A Grassroots Approach to Economic Development


A workbook detailing a new approach to economic development from the local economy perspective. Complete with twelve chapters of actionable tasks and hands-on activities, from Entrepreneurship and Community Capital to Public Policy and Local Investment.

If economic development were working as it’s intended, this workbook would be unnecessary. But for millions of Americans who are unemployed or underemployed at this moment, for the tens of millions who have been stuck in poverty for generations, and for the thousands of U.S. communities that can no longer even afford to keep schools open or roads paved, economic development has fallen short. A new approach is needed; one that at the very least supplements existing approaches.

This workbook has been designed for laypeople who are concerned about their community economy and eager to improve it. We expect that it will be used by existing business networks. But we also anticipate that many of the exercises and ideas will prove useful for college, advanced high school, or adult education courses. We also suspect that teams of politicians, policymakers and even economic developers might find the resources here valuable for their own program planning.

The workbook contains 12 chapters, each organized around sets of tasks linked to the following questions:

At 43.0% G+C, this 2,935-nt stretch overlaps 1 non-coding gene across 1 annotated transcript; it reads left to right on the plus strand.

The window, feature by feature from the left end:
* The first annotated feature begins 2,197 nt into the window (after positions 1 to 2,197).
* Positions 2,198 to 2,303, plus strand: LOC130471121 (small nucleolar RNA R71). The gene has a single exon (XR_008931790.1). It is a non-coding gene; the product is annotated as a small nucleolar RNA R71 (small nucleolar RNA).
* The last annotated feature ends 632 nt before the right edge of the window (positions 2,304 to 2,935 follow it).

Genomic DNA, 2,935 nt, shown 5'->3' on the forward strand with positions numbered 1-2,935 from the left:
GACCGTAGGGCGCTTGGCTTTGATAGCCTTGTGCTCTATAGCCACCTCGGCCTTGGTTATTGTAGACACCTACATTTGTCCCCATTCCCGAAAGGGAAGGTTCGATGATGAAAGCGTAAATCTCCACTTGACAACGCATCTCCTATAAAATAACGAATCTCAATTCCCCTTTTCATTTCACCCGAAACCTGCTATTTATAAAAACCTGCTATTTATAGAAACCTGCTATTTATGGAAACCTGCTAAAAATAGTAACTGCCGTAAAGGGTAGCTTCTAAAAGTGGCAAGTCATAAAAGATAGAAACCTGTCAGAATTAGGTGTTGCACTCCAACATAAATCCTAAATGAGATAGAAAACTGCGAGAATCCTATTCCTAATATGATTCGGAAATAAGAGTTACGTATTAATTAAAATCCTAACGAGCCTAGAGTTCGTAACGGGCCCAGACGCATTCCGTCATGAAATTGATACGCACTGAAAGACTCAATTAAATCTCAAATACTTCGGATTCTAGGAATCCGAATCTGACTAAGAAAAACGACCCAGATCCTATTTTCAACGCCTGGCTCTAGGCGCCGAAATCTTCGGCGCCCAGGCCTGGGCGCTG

• Vision – What should LLE economic development really aim to achieve?
  • Indicators – What are the measures by which a community can know whether its LLE economic development initiatives are successful?
  • Assets – What are the assets in a community, particularly in the categories of labor, land and capital, which can support new or expanded LLE businesses?
  • Leakages – Where are dollars leaking out of a community and what kinds of new or expanded LLE businesses can plug these leaks?
  • Building Blocks – What are the essential clusters of businesses needed for LLE economic development, and how can they be nurtured?
  • Business Alliance – How can LLE businesses be organized into an alliance, linked with BALLE or a similar organization, which enables them to be more powerful together than they are apart?
  • Local Purchasing – How can consumers, businesses and government purchasing agents be induced to purchase more goods and services locally?
  • Entrepreneurship – How can LLE business leadership at the management and workforce levels be nurtured?
  • Local Investing – How can a community tap and recycle its savings into more loans and investments for local business?
  • Meta-Businesses – What are the most promising kinds of business models that might enable signifi cant parts of economic development to be undertaken directly by LLE entrepreneurs?
  • Public Policy – How can laws, regulations and other government initiatives be shifted to be more supportive of LLE business?

By Michael Shuman & Kate Poole

173 pages
Price: $100

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